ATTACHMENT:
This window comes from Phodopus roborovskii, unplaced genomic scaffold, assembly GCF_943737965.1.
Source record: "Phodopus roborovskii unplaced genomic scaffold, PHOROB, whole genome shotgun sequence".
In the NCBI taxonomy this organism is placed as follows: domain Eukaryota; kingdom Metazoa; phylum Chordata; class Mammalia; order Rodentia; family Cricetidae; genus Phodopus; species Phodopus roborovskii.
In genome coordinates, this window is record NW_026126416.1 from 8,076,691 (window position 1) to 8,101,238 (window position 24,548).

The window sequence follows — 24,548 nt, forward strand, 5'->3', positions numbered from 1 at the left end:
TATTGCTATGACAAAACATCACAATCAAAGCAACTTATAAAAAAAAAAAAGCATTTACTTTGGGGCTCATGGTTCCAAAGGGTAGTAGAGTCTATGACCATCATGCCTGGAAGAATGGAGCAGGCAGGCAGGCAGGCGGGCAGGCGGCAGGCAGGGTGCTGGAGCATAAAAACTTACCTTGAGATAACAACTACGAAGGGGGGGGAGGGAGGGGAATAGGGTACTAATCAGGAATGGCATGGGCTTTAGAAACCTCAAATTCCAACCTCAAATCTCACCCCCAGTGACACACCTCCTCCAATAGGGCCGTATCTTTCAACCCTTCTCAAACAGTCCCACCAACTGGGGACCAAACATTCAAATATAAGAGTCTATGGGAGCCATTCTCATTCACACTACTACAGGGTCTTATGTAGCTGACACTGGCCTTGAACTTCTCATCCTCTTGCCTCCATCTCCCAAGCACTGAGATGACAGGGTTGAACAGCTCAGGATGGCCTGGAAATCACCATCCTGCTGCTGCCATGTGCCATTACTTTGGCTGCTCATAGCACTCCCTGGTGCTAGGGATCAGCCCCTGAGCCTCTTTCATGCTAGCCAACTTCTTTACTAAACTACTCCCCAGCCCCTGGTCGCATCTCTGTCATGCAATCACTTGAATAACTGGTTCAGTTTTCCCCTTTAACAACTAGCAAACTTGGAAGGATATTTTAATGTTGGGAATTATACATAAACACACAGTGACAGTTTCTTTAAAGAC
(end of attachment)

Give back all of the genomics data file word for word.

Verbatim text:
This window comes from Phodopus roborovskii, unplaced genomic scaffold, assembly GCF_943737965.1.
Source record: "Phodopus roborovskii unplaced genomic scaffold, PHOROB, whole genome shotgun sequence".
In the NCBI taxonomy this organism is placed as follows: domain Eukaryota; kingdom Metazoa; phylum Chordata; class Mammalia; order Rodentia; family Cricetidae; genus Phodopus; species Phodopus roborovskii.
In genome coordinates, this window is record NW_026126416.1 from 8,076,691 (window position 1) to 8,101,238 (window position 24,548).

The window sequence follows — 24,548 nt, forward strand, 5'->3', positions numbered from 1 at the left end:
TATTGCTATGACAAAACATCACAATCAAAGCAACTTATAAAAAAAAAAAAGCATTTACTTTGGGGCTCATGGTTCCAAAGGGTAGTAGAGTCTATGACCATCATGCCTGGAAGAATGGAGCAGGCAGGCAGGCAGGCGGGCAGGCGGCAGGCAGGGTGCTGGAGCATAAAAACTTACCTTGAGATAACAACTACGAAGGGGGGGGAGGGAGGGGAATAGGGTACTAATCAGGAATGGCATGGGCTTTAGAAACCTCAAATTCCAACCTCAAATCTCACCCCCAGTGACACACCTCCTCCAATAGGGCCGTATCTTTCAACCCTTCTCAAACAGTCCCACCAACTGGGGACCAAACATTCAAATATAAGAGTCTATGGGAGCCATTCTCATTCACACTACTACAGGGTCTTATGTAGCTGACACTGGCCTTGAACTTCTCATCCTCTTGCCTCCATCTCCCAAGCACTGAGATGACAGGGTTGAACAGCTCAGGATGGCCTGGAAATCACCATCCTGCTGCTGCCATGTGCCATTACTTTGGCTGCTCATAGCACTCCCTGGTGCTAGGGATCAGCCCCTGAGCCTCTTTCATGCTAGCCAACTTCTTTACTAAACTACTCCCCAGCCCCTGGTCGCATCTCTGTCATGCAATCACTTGAATAACTGGTTCAGTTTTCCCCTTTAACAACTAGCAAACTTGGAAGGATATTTTAATGTTGGGAATTATACATAAACACACAGTGACAGTTTCTTTAAAGAC